Great fun, a little sprinkle of rain, but even the tougher guys reported that it was hard - wind was a big factor in two places and I was fairly happy with over 23mph average in that.
Onto Horsmonden with Kev this Sunday - 55.2m lumpy against the monsters!
It would have been all too easy for ERCC to cancel this event when first hearing that road works would stop us racing on the Halland stretch of the A22, but a new course was planned. The new course was some what 'harder' than the original course, coupled with a 15mph head wind made the 8% climb at Anchor Hill hell! Ignoring the wind the weather stayed dry if overcast.
Anyway out of a field of 100 riders six Old Ports entered:
Hugh Pelling - DNS
Jon Gough - DNS
Ian Bashford - 1:04:06 - avg. 23.4mph placed 29th
Dave Warne - 1:05:02 - avg. 23mph placed 31st
Steve Avery - 1:05:41 - avg. 22.9mph placed 35th
Paul Cloudsdale - 1:08:44 - avg. 21.9mph placed 47th
Well done to all the Old Ports that entered and especially to Bash who so likes those hills - Bash also rode the ERCC 10 on Saturday in a very respectable 24:15.
The winning time was 55:51 by Steve Kane at an avg. of 27mph, a very respectable time on a testy lumpy course in less than ideal conditions.
While others were honing fitness for the Duo by headbanging on the newly created G25/89E, messrs. Hawthorne and Wolff were attempting to put racing miles into the legs on what was a riot of a course that consisted of six laps of an eight mile circuit around the wilds of Essex (the locale of Chelmsford to be a little bit more precise, check out Strava for the course http://www.strava.com/activities/181421990 ).
Upon arrival at Tipps Cross memorial hall the air was filled with jovial banter and the heady aroma of embrocation. These LVRC affairs are much more relaxed then BC events where the modus operandi is to pysche out your opponents while looking focused and ready for business. Our only comment on our fellow riders was their girth (thighs and stomach) and in paticular one chubby fellow in an orange skin suit who looked liked he had to have it painted on.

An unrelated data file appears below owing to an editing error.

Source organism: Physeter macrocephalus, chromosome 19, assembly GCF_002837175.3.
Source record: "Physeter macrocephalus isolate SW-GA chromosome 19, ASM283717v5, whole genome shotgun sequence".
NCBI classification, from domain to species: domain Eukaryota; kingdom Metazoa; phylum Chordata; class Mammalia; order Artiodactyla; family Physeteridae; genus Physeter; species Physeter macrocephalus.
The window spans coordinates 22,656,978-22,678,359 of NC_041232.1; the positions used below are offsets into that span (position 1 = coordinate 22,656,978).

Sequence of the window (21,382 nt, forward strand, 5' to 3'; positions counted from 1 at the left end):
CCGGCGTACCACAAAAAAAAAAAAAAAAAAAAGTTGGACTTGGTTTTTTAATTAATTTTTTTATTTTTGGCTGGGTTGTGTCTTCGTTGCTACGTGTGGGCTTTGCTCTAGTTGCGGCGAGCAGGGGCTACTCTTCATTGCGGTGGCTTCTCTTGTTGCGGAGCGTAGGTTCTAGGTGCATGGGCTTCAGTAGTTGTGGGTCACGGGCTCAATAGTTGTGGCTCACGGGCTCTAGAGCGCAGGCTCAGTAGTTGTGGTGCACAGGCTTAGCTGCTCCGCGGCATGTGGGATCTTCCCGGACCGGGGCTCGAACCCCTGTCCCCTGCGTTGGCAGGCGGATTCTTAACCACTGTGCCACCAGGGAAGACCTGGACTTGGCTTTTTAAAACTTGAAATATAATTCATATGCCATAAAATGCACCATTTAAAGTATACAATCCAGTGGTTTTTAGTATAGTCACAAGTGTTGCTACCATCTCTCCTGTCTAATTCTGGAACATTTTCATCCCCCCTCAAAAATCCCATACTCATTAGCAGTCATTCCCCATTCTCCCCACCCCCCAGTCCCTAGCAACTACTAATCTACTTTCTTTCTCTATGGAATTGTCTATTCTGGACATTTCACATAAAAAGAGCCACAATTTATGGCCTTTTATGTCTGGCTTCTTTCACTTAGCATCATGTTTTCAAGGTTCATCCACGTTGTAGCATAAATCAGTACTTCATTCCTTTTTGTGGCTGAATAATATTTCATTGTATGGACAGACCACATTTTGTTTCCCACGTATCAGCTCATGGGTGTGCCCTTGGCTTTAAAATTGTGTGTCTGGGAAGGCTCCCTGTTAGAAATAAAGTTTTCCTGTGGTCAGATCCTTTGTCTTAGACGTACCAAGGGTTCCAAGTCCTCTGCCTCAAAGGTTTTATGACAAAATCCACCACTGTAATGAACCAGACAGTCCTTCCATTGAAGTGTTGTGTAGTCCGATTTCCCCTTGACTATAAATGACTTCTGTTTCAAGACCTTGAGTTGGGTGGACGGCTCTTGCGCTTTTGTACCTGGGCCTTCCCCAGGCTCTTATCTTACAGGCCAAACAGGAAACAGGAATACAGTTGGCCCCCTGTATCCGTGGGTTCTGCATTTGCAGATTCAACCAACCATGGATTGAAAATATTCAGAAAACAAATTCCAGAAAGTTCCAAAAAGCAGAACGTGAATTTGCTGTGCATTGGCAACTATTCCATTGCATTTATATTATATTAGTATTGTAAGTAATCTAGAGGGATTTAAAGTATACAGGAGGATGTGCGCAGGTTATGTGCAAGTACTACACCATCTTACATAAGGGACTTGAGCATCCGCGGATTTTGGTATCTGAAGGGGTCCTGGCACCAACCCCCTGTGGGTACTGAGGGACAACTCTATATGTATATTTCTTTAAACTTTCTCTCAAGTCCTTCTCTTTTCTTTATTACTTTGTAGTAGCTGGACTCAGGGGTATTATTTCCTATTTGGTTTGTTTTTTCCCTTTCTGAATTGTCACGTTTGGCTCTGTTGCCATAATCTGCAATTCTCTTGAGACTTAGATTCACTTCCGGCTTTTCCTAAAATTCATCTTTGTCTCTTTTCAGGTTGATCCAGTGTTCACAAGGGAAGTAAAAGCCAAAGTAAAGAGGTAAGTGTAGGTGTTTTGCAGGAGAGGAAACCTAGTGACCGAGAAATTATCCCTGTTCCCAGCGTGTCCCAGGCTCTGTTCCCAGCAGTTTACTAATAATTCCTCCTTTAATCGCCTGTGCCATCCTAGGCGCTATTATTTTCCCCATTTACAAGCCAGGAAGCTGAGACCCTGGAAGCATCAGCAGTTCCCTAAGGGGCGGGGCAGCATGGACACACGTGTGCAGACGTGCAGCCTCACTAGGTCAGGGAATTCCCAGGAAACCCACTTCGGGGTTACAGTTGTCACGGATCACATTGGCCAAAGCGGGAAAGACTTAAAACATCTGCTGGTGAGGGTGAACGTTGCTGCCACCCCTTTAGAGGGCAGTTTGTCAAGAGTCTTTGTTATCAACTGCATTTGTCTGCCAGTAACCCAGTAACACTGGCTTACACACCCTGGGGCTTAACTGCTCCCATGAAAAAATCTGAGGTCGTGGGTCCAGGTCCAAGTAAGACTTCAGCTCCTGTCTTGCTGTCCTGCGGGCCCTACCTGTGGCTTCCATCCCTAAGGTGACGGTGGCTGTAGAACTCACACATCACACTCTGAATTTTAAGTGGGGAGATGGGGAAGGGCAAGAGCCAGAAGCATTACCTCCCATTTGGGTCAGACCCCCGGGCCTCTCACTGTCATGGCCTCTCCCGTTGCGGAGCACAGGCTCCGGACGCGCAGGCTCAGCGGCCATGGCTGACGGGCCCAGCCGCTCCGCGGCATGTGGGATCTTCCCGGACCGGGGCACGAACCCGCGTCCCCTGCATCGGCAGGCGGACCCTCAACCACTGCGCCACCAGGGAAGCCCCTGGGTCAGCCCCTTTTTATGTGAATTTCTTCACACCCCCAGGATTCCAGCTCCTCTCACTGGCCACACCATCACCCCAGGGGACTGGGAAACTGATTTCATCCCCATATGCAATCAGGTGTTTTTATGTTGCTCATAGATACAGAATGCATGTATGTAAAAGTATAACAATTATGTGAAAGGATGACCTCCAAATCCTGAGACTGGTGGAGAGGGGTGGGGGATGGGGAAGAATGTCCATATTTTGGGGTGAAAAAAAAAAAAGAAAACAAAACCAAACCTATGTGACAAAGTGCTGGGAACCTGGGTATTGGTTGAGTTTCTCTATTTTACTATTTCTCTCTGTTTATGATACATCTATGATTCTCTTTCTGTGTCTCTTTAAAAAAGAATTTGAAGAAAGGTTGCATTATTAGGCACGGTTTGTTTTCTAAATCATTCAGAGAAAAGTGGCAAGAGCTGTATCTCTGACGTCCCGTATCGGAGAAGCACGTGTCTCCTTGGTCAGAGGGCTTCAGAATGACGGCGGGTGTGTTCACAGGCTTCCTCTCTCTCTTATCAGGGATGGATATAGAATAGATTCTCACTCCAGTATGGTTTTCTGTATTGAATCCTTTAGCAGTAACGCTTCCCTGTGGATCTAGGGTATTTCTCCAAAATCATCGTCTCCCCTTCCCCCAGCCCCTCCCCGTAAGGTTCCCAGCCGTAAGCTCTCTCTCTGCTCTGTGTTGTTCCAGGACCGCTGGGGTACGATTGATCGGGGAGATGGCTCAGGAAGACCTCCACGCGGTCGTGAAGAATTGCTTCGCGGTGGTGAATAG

A brisk day with a strengthing westerly wind that could make a difference in a bunch sprint as the last mile was directly into the wind.
So off we go with a rolling start of six laps. The normal road race behaviour kicked in as soon as the pace car pulled away with the first twenty minutes a manic pace including serious of surges and attacks which saw a two distinct breaks in the peloton. My own complete lack of experience coming to fore as I jumped on the first lap only to be reeled in pretty quickly by the main bunch. After the first lap the pace receeded somewhat with a few surges to make things interesting.
Approaching the end of the second lap a strung out peloton entered a wooded area where myself and Iain were happily wheel sucking towards the end of the bunch and I was sitting just behind and to the left of Iain when I noticed a shadow on the other side of the road in my peripheral vision. I remember thinking it must have been a car but I don't recall hearing or seeing it approaching. That thought was instanty followed by a clatter of metal on tarmac, a sound road racers know can only be a crash in a fast moving peloton. Looking over my shoulder, all the riders behind me had gone down and I could only assume that it was a touch of wheels and the inevitable concertina effect of other riders piling in at 25mph.
A couple of hunderd yards later a ripple went through the peloton that a large Deer had shot across the road into the rider behind me. Iain spotted it before it turned direction out of his path to vector behind him and I can only assume it missed me by a foot at most.
Subsequent laps saw the ambulance on the scene attending to the rider from Luton CC who took the full force of a fast-moving Venison burger. I'm not sure what the final toll on him was but he'll be luckly to get away with just a set of broken ribs.
Back to the race were the OPCC contingent made a few attempts to break away, including our OPCC treasurer coming to the front screaming 'death or glory' and accelerating out of the saddle but his break was rudely interuppted by a tractor. On the last lap the break had gone out to four minutes and the peloton sat up to await the bunch sprint for the minor placings. Iain pushed his way to the pointy end two miles from home, a cunning plan or tactical suicide? The final turn from home into the wind and the pace picked up with one KM to go.
Still a little nervous in a bunch sprint I had decided just to cruise those last few hundred meters but as everyone kicked it seemed safer to go forward then have others coming around you.
Final placings of the OPCC contingent but we both finished in the pack. Rather happy with that result myself.